Short Visits: At times sitting at home felt a bit like house arrest. Even when I felt up to it, getting out of the house was still hard to do. The best thing ever was when friends stopped by for a short visit (two hours at most) to chat and hang out. I know Mary Poppins appreciated it too! Mid morning was the best time for me, as I was often tired by the afternoon and evening.

The Bad

woman in hospitalPain: For me the pain from the surgeries was never that overwhelming. I only took pain meds for the first few days after the mastectomy and not at all for the next two surgeries. For me the fills were by far the worst and resulted in three days of extreme pain and limited movement. Also, there was a constant dull throb or random stabbing pain through all of this healing. Nothing I couldn’t handle but, by the end of the day it would wear on me and my temper would be short.

Bumping: Nothing hurts more than a small child’s head hitting your recently chopped off or replaced boobs. It only took a few times for me to have my “protective pushing away move” down pat. Things are much better now but, those first few months after each surgery…beware!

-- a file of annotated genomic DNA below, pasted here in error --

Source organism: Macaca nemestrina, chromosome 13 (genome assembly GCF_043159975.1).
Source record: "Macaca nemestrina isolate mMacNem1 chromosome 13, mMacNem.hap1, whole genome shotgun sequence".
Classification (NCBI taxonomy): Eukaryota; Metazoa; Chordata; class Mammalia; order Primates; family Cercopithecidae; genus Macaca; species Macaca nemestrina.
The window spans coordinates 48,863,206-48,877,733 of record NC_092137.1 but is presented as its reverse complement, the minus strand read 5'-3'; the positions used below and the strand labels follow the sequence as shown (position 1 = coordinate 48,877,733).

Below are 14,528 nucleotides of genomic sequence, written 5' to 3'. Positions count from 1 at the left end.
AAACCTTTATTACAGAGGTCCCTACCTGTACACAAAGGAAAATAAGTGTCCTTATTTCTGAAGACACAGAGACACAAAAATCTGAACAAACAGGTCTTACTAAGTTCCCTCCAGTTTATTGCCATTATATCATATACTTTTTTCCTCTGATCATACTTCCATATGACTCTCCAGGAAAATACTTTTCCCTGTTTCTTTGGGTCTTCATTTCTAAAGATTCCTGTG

Guilt: This was the hardest for me. I felt so guilty that everything was revolving around me. Not only because of the surgeries but, the doctors appointments, the money, and the traveling back and forth and all the things necessary for my surgeries and recovery. Then you add in all the times I was back in my bedroom (it was best to just stay locked in there trust me) and I could here chaos going on and I couldn’t help….guilt, guilt, guilt.

The Ugly